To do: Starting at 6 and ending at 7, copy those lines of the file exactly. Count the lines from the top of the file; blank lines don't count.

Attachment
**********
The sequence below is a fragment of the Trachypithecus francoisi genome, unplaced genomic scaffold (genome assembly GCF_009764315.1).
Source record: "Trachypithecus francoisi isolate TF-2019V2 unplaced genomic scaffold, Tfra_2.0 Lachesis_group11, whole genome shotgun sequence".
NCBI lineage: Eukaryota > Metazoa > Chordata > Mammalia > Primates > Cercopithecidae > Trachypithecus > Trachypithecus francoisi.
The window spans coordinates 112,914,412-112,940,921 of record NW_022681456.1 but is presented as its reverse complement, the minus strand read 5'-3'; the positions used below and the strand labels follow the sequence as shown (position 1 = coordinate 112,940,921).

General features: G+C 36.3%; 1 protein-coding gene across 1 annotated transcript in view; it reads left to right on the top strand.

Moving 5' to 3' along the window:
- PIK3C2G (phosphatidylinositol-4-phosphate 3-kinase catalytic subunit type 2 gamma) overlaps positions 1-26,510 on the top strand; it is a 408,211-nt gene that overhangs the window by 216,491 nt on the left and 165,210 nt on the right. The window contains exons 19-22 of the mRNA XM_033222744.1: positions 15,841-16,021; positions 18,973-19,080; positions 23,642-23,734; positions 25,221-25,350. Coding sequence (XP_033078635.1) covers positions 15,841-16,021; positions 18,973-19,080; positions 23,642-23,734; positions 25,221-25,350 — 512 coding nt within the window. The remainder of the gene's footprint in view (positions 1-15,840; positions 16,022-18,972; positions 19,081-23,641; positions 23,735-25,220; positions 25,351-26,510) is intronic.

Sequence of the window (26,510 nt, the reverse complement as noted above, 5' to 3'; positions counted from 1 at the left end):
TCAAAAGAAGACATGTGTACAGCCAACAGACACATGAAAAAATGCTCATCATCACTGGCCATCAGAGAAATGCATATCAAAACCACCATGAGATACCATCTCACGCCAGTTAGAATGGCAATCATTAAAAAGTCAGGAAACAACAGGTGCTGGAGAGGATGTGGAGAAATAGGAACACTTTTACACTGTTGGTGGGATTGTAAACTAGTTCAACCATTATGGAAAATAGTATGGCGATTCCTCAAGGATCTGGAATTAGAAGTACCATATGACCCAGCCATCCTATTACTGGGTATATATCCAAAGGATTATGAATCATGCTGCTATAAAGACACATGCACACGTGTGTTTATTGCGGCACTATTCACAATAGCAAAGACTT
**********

Moving 5' to 3' along the window:
- PIK3C2G (phosphatidylinositol-4-phosphate 3-kinase catalytic subunit type 2 gamma) overlaps positions 1-26,510 on the top strand; it is a 408,211-nt gene that overhangs the window by 216,491 nt on the left and 165,210 nt on the right. The window contains exons 19-22 of the mRNA XM_033222744.1: positions 15,841-16,021; positions 18,973-19,080; positions 23,642-23,734; positions 25,221-25,350. Coding sequence (XP_033078635.1) covers positions 15,841-16,021; positions 18,973-19,080; positions 23,642-23,734; positions 25,221-25,350 — 512 coding nt within the window. The remainder of the gene's footprint in view (positions 1-15,840; positions 16,022-18,972; positions 19,081-23,641; positions 23,735-25,220; positions 25,351-26,510) is intronic.